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Gritty Gardner wins 100 for Oregon in record time


EUGENE -- She was giddy and goofy, all at once.

She fell to her knees at the finish and playfully stuck out her tongue at the camera on the award's stand.

If anybody was having more fun than English Gardner Friday at the NCAA Track & Field Championships, I must have missed it.

A day after it appeared a nagging ankle injury might end her meet early, the Oregon junior raced to victory in the women's 100 meters in a Pac-12 record 10.96 at Hayward Field. It was the third-fastest time in collegiate history.

"She executed almost to a 'T,' " Oregon coach Robert Johnson said. "I told her after the race, there's probably another few tenths we can get off of there."

That would put English under the collegiate record of 10.78 by Louisiana State's Dawn Sowell, a mark that has stood since 1989.

I'm not sure that's happening, at least this year. But I wouldn't bet against Gardner finishing in the top three at the USA Championships June 20-23 at Des Moines, Iowa, which would put her on the U.S. team at the World Championships at Moscow later in the summer.

"That's been the No. 1 goal from back in the fall," Johnson said.

Given the ankle issues, did Gardner surprise her coach Friday?

"I would never ever doubt English Gardner," said Johnson, adding with a gesture to the media, "If I were you guys, I'd wait to watch (Saturday) as well."

Gardner will run legs on Oregon's 4x100 and 4x400 relay units Saturday in a bid to overtake Kansas for the NCAA championship. The Jayhawks lead scoring entering the final day with 48 points, 15 ahead of the runner-up Ducks.

It's all, in the mind of Gardner, a bit miraculous after the way she felt in finishing a non-qualifying seventh in the 200 semifinals. The ankle, she said, had been bothering her all season. She wasn't sure if she'd be able to compete in her races Friday and Saturday.

"Lots of prayers, lots of ice" were the secret, the effervescent 5-6 junior from Voorhees, N.J. said.

As she climbed into the starting blocks before the 100, her legs were of silly putty, Gardner claimed. She was worried as much about a false start as her knee.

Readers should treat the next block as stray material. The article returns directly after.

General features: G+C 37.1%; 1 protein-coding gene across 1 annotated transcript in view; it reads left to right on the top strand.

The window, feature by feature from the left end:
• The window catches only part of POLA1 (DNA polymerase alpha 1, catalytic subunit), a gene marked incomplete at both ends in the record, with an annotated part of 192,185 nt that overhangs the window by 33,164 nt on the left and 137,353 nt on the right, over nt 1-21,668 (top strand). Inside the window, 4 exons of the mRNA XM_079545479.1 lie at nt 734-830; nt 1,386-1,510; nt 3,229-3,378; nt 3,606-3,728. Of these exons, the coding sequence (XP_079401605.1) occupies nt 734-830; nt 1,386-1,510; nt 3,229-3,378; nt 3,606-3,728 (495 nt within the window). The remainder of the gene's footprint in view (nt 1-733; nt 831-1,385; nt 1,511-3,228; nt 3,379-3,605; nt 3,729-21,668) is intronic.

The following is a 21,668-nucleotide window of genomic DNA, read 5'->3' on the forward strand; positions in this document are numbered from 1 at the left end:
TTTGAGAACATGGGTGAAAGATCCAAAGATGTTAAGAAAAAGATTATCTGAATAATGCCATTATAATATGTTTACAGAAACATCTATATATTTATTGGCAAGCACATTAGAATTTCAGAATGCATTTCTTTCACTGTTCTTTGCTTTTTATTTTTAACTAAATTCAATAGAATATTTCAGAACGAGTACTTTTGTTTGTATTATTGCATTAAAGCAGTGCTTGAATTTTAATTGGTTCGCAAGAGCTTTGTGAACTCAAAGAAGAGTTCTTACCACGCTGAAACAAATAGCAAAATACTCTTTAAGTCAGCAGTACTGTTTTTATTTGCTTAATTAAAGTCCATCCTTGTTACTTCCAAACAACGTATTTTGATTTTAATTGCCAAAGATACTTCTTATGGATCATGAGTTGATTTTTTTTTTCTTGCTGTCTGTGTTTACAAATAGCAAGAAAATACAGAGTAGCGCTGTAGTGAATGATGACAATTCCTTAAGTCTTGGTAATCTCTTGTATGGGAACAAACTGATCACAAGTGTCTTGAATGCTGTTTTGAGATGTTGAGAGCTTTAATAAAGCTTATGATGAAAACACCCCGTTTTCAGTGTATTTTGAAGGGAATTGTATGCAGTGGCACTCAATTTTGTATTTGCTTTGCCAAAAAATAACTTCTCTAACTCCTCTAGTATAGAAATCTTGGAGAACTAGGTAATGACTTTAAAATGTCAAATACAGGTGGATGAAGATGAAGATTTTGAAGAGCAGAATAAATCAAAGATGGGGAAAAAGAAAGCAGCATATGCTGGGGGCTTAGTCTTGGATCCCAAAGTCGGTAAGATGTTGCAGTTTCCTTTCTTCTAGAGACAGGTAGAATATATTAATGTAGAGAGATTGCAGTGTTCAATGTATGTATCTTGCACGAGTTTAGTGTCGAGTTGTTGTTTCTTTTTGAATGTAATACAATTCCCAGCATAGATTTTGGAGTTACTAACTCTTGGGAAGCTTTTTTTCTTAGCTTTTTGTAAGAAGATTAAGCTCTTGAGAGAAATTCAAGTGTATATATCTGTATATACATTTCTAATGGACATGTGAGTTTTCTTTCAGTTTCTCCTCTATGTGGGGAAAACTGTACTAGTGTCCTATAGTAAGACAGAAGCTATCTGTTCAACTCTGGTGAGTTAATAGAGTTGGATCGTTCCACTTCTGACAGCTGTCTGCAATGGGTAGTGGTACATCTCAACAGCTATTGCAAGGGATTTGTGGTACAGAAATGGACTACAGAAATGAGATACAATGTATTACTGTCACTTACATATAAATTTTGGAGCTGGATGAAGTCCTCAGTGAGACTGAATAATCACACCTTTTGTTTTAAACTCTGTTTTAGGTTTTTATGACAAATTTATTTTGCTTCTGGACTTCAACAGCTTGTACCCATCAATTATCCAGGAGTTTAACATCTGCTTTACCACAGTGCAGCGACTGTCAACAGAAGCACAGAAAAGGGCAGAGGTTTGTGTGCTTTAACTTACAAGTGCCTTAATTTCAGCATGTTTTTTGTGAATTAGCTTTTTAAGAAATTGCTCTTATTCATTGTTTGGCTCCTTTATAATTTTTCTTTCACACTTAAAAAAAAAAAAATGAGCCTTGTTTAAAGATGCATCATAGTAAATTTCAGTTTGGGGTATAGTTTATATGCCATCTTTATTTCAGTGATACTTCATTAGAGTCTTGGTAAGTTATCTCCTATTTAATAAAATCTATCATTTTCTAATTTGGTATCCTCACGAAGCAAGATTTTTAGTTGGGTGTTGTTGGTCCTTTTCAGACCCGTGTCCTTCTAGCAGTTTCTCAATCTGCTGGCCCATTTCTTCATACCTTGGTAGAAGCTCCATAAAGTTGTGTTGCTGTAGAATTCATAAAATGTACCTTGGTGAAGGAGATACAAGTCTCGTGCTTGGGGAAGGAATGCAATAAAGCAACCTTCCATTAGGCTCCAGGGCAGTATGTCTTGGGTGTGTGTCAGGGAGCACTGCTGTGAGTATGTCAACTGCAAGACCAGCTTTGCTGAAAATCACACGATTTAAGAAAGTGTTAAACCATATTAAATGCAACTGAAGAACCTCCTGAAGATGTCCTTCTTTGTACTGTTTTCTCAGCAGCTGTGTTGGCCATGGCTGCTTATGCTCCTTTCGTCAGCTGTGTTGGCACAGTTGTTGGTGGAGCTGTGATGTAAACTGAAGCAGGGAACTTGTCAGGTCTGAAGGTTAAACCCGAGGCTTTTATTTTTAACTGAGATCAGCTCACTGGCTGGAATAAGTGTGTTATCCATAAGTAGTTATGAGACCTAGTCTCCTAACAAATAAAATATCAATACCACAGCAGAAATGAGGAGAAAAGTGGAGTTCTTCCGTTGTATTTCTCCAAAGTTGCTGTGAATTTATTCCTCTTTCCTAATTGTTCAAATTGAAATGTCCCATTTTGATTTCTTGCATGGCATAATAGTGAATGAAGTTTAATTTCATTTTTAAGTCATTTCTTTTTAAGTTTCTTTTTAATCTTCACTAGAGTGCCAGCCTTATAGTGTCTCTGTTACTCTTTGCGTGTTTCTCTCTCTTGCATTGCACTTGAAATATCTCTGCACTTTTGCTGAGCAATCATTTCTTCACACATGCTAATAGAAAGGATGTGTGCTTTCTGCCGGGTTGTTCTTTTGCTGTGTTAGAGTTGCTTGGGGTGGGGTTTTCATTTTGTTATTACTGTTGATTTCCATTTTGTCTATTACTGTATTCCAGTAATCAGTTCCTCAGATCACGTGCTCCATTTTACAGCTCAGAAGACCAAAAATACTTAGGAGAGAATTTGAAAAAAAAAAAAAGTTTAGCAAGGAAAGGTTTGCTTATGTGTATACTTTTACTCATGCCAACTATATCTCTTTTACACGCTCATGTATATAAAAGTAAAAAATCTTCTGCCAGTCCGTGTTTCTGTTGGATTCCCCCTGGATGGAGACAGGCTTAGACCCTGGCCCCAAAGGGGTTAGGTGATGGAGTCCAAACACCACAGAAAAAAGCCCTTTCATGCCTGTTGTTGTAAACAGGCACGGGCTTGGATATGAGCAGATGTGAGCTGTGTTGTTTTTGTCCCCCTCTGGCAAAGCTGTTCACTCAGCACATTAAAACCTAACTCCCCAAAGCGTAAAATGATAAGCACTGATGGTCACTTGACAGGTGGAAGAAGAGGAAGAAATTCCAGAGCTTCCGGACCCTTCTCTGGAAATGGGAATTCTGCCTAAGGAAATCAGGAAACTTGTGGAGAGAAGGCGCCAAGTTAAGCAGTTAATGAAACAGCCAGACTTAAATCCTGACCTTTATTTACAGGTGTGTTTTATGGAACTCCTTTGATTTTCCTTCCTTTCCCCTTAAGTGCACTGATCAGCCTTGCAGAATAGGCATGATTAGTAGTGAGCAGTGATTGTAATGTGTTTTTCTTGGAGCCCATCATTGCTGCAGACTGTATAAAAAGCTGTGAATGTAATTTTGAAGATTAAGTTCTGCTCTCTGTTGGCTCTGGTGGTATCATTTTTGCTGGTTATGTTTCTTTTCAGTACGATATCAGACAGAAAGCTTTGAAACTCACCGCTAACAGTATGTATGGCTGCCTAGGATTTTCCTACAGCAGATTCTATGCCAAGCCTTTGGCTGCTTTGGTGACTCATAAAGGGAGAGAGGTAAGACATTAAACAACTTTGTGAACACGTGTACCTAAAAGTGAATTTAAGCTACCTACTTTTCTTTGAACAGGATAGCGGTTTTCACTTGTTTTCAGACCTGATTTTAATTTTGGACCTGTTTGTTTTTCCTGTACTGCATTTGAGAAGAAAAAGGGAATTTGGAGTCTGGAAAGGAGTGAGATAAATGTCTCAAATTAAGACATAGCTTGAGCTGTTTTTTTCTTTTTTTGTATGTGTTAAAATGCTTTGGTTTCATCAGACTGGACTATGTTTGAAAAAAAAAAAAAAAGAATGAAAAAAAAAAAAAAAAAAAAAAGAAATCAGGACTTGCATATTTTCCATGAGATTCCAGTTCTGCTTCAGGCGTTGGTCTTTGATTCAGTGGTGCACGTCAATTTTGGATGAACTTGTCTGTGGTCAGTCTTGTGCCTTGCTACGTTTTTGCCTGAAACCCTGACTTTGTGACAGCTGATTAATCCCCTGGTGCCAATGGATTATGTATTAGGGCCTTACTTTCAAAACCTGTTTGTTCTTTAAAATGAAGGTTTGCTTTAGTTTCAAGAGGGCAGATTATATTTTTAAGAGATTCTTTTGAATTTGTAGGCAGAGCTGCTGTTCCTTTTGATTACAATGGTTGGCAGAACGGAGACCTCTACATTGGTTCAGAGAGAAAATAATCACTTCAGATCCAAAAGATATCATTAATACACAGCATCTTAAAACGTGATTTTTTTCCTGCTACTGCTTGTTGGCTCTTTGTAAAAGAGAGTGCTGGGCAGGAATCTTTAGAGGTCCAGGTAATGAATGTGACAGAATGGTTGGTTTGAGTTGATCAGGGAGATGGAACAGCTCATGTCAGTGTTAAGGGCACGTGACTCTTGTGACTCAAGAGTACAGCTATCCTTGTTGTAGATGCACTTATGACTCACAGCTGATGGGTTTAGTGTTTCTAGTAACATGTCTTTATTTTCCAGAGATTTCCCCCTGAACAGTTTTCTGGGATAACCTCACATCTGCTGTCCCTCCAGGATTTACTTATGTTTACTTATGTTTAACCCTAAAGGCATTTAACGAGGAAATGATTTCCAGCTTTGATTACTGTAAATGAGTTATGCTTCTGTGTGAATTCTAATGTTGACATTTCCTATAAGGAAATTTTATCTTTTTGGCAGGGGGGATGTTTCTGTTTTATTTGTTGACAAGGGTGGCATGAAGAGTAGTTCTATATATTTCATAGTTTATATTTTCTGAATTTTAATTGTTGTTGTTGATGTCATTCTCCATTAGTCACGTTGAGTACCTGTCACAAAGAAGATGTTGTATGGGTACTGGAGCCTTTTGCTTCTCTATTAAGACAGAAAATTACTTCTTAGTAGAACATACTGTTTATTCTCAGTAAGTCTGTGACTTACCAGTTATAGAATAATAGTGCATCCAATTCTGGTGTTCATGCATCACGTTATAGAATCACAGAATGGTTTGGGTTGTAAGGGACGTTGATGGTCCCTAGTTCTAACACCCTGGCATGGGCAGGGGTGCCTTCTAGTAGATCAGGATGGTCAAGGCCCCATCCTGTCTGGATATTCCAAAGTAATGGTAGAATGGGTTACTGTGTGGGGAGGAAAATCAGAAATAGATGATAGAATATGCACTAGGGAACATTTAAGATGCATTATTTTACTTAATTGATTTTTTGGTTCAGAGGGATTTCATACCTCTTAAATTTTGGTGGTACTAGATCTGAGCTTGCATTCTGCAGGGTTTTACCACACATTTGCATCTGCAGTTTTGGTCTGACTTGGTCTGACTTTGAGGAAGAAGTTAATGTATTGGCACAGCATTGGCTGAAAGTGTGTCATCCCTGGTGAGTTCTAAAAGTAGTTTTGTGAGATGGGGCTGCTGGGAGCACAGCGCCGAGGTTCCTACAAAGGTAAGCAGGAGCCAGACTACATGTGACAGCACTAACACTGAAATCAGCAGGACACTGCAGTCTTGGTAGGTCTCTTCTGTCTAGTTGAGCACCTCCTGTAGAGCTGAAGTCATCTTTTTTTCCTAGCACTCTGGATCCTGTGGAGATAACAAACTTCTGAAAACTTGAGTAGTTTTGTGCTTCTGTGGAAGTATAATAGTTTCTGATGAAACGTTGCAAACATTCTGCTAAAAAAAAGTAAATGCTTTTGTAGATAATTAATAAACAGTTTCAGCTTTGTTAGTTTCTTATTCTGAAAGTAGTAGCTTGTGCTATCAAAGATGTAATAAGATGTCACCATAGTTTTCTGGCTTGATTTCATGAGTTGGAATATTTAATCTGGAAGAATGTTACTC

"I almost hyperventilated, threw up, passed out at the (starting) line," she said, her larger-than-life eyes widening as she described it. "I was trying to get myself to calm down, get all that anxiety out."

Gardner got out of the blocks first and stayed there.

"I can always count on that part of my race," she said. "Today was more about focusing on getting out of the start, and from 30 (meters) on. Usually I get tied up with someone at 30. For some reason, I was all by myself today. Inside, I started to panic. I was like, 'Oh my God.' Then I thought, 'Keep your composure, stay calm, keep driving and lean.' "

Toward the end, Central Florida's Octavious Freeman -- who finished second in 11.00 -- made a move.

"I heard the crowd," Gardner said. "That made me feel like someone was coming. I had a little bit of go-get-'em at the end. I'd like to thank (the fans) for pushing me a little the last 10 meters."

When she crossed the finish line, "There were a lot of emotions," she said. "I didn't know whether to scream, to cry, to shout. I just fell to my knees and thanked God that I got out there and ran what I did and was able to redeem myself.

"I'm just overwhelmed, on a high right now," Gardner added. "It's kind of like, keep my words short so I don't say anything stupid. That's how excited I am right now. To be able to finally break 10 (seconds) at home is just short of a miracle."

Gardner didn't break 10 seconds, of course. But she did break into the "10s," joining a short list of women who have ever done that.

The ankle held up fine. Were the prayers or the ice more important?

"I'm going to go with prayer," she said, smiling. "That's the only thing that makes me do supernatural things out there. Definitely a lot of God's help, but the ice had a lot to do with it, too."

Or perhaps it was a matter of meeting a challenge.

"I've always been a gritty runner," she said. "Always had to run through adversity. There's always something wrong. Never had a perfect race. I just had to get out there and get my hands a little dirty and run like me."

Asked how her ankle felt as he conducted the interview session, Gardner said, "Probably because my adrenaline is flowing, I don't feel anything. I can't wait to go out there (Saturday)."

Friday was a big day for Oregon, with Laura Roessler finishing second in the 800 and Phyllis Francis (400) and Jordan Hasay (1,500) each getting a third.

Besides the relays, Oregon has Anna Kesselring and Becca Friday in the 1,500 finals on Saturday. Even maximizing points might not be enough to catch Kansas, with Paris Daniels in the 200 and both relays still left. The Ducks, chasing a triple crown after winning NCAA titles in cross country and indoor track, want it badly.

"We still have some battles to fight," said Johnson said. "It's not over yet. Any time you have that big of a deficit, you really have to keep going. (The Jayhawks) have some opportunities to score as well."

The reincarnation of English Gardner significantly impacts those chances, of course.

There was only one hangup to Gardner's otherwise splendid Friday at Hayward.

"She's in drug-testing right now," Johnson said, "and she can't pee."

Hate it when that happens.

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